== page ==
The Haunted St. Michael’s Church

Posted by junketseo in Chicago Ghost Tours
The Haunted St. Michael’s Church - Photo

Old Town Chicago is a neighborhood known for its unique Victorian architecture, walkable streets, and bounty of retail shops and restaurants. Looming overhead, though, casting its long, pointed shadow over Old Town is a centuries-old structure that’s as ominous as it is architecturally astounding. Within the gothic walls of St. Michael’s Church, congregations gather, songs are sung, and praise is offered to the Lord.


Once a haven for German immigrants coming to Old Chicago, the church is lively, with frequent community events that welcome all—even the dearly departed. St. Michael’s has a unique energy as a place of worship as if drawing Old Town’s spiritual presence in droves. Guests may hear a gentle knock or a disembodied footstep, and they’re sure to feel the presence of an unseen force looking to find peace in the afterlife in the most logical of places. 


Unfortunately, St. Michael’s also has a sinister air that dates back to a particularly trying time for Chicago. Crime was slowly on the rise, and the city was creeping toward what would be its deadliest year. Was it the darkness that manifested in St. Michael’s one unassuming night in 1970 that turned the city mad? 


Who are the ghosts of St. Michael’s?


One can feel many spirits in the rows of pews of this ornate place of worship. Pinpointing just one isn’t easy, especially if you can’t be too sure you’re seeing the apparition of a former Old Town resident or the deception of the Devil himself. Learn more about the terrors of Chicago with Windy City Ghosts!


An Unlikely Beginning


It would make sense for the grounds that St. Michael’s was built on to have been donated by a local priest or someone more closely related to the church. Instead, the land at North Avenue and Church Street was owned by a German immigrant who loved distilling alcohol. Michael Diversey operated a relatively successful brewery in Chicago and owned the small plot for which he hadn’t developed a plan. So, rather than let it sit unused, he donated it to a parish committee established by the Diocese of Chicago.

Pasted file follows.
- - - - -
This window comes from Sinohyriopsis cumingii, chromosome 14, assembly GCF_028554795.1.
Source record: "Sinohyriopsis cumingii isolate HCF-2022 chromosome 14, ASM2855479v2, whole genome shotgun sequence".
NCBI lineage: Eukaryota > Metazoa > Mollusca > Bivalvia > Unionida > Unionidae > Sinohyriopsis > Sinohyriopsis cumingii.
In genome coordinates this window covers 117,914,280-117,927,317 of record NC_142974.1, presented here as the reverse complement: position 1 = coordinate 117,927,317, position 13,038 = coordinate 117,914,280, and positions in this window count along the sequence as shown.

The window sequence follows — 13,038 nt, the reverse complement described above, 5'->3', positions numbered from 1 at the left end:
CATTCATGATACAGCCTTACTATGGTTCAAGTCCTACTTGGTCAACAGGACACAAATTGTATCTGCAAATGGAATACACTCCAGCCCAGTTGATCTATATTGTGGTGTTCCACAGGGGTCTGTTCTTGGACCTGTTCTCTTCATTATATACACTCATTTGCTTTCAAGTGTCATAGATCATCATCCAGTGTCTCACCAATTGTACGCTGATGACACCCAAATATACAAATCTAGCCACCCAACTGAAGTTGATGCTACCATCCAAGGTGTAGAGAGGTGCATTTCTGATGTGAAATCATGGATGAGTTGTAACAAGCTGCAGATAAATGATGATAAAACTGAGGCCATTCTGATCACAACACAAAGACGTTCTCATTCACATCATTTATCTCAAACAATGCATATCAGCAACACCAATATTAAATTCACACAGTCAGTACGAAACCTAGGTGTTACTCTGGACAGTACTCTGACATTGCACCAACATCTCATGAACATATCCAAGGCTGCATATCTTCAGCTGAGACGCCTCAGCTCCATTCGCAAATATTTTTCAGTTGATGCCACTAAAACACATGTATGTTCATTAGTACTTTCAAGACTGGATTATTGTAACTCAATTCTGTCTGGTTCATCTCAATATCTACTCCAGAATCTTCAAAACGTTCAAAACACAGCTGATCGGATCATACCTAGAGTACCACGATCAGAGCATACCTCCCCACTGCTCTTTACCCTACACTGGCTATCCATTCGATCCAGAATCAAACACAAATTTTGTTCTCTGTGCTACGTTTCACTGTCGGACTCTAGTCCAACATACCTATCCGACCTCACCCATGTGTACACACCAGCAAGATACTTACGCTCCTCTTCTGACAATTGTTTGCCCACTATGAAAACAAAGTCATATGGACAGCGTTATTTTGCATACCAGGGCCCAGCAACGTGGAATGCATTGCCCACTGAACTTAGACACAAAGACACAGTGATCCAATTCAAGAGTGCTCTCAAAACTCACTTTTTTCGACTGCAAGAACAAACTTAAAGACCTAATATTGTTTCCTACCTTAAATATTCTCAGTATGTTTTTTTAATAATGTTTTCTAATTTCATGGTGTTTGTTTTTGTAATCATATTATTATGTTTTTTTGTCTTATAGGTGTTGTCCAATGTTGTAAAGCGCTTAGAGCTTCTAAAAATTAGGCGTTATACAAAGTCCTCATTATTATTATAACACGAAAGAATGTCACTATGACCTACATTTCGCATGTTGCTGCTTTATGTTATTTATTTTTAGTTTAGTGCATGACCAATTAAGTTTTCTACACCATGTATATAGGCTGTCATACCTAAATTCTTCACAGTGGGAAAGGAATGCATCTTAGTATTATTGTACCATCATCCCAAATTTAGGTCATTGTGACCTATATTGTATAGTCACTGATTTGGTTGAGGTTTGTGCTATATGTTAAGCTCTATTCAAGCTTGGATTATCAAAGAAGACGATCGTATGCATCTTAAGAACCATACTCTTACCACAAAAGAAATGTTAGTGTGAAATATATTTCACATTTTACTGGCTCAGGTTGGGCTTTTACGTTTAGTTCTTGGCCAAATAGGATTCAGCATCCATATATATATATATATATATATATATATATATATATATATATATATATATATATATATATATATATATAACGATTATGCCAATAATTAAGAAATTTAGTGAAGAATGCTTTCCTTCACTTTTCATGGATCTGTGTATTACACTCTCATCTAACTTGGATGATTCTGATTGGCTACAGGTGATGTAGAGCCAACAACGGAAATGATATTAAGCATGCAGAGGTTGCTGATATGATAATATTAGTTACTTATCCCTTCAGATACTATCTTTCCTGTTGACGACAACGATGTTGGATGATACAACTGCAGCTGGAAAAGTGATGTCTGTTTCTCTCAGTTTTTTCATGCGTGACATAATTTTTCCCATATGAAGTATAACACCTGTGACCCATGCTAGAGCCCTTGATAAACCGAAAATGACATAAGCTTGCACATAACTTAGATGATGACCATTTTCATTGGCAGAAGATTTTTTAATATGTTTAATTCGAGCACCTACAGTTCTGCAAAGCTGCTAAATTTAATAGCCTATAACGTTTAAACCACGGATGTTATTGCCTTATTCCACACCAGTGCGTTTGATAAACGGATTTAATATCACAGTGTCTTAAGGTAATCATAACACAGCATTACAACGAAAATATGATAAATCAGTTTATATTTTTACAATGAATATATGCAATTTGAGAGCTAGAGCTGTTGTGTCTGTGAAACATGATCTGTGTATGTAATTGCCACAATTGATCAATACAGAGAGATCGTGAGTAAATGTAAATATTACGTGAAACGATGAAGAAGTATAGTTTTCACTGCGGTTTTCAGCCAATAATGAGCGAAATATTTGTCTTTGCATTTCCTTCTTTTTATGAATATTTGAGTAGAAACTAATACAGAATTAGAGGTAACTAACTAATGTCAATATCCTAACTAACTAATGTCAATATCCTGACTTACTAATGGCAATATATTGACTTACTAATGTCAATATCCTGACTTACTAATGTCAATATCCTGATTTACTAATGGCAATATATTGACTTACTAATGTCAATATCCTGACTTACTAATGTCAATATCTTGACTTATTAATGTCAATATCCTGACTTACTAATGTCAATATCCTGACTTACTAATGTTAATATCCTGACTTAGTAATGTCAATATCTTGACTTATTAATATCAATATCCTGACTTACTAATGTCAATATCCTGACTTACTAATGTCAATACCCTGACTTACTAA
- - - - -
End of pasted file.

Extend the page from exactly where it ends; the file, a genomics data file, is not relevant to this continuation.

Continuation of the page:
The building constructed by the parish from the $750 collected from its parishioners was significantly more modest than its modern counterpart. It didn’t take long for controversy to rumble within the church as parishioners, driven by the ongoing feud in a divided Germany, closed its doors to outsiders. This remained in effect until 1860 when the Provincial Superior of the Redemptorist was given control of the parish. Under the Redemptorists, the church hosted its first Mass in February of that year.


All was at peace within the parish, so much so that the church grew out of its original building. In 1866, construction on a new red brick building began at Linden Street and Hurlbut Avenue (modern Eugenie and Cleveland). The finished structure stretched 200 feet high, its decorative steeple becoming a prominent part of Old Town’s visual charm and appeal.


A Great Fire Takes St. Michael’s


Unfortunately, the new, towering church, dedicated on September 29, 1869, wouldn’t last long in its current state. Almost exactly 19 years later, a blazing fire spread across Chicago. The insatiable inferno devastated the city for two days, killing 300 and leveling more than 17,000 buildings. Among them was St. Michael’s Church, relatively fresh off its new, impressive reconstruction.